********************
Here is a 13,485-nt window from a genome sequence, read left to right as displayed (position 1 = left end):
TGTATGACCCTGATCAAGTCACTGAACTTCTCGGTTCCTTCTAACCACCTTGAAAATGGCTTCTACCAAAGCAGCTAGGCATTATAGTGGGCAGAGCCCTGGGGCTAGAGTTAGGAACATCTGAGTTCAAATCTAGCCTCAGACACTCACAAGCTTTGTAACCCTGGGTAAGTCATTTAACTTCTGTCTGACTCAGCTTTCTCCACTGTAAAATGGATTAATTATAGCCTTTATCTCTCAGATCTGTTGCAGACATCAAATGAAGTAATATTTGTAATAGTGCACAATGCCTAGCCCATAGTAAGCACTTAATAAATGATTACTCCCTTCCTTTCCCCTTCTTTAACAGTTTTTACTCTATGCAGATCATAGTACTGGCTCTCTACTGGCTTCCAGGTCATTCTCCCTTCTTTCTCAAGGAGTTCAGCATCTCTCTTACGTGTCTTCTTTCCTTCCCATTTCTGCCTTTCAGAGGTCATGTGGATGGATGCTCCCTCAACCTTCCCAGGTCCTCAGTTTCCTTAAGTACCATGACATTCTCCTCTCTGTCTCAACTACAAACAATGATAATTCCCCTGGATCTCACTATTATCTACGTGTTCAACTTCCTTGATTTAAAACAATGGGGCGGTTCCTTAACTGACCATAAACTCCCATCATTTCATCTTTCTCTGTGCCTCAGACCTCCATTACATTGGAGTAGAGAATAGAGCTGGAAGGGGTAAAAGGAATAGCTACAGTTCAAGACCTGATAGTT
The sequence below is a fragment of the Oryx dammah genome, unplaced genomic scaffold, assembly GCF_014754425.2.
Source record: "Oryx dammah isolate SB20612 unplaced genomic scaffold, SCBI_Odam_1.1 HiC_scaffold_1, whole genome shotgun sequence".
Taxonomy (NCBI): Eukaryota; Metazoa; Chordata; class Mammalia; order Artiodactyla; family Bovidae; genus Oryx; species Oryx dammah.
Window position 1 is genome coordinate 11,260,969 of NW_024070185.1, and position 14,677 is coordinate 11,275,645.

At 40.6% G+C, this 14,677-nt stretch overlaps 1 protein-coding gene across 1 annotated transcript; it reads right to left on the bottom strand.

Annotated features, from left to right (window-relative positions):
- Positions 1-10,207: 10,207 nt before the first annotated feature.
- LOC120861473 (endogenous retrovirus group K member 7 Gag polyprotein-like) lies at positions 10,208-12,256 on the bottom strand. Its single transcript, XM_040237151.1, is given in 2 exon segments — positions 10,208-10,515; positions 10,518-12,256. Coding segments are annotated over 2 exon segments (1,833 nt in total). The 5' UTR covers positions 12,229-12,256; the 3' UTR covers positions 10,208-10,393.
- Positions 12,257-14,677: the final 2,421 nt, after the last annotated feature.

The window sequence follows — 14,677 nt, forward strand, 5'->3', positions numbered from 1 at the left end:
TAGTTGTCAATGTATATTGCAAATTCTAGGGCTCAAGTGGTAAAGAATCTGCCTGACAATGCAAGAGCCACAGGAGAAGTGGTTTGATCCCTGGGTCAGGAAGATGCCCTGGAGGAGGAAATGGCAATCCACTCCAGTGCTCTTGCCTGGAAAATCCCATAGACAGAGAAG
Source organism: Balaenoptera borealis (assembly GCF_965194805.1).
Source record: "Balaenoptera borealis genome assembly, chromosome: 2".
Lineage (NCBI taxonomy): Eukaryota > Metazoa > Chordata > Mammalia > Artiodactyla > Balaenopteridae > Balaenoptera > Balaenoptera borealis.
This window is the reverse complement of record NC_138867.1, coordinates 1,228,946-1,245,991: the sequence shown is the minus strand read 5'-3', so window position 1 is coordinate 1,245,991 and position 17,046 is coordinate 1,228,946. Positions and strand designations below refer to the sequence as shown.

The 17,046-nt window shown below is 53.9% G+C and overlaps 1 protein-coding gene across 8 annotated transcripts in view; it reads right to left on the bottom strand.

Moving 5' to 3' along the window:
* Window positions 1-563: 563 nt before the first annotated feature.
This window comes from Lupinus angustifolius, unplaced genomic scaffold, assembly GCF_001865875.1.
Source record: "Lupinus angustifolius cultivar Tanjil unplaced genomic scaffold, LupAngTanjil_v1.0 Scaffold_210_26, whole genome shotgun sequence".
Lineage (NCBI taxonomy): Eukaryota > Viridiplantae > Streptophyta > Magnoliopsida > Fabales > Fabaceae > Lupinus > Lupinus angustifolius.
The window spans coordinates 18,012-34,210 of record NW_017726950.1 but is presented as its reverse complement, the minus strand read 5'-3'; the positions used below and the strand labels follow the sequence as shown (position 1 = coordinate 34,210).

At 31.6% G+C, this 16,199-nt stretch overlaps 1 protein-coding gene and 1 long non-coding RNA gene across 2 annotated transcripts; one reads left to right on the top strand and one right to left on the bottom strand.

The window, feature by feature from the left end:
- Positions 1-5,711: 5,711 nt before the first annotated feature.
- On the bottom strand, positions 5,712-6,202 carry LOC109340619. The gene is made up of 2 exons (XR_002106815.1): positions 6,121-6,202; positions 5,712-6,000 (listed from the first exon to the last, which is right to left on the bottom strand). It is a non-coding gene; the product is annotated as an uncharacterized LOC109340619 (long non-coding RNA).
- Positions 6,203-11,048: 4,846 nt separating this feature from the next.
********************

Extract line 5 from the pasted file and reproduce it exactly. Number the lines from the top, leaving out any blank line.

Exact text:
Taxonomy (NCBI): Eukaryota; Metazoa; Chordata; class Mammalia; order Artiodactyla; family Bovidae; genus Oryx; species Oryx dammah.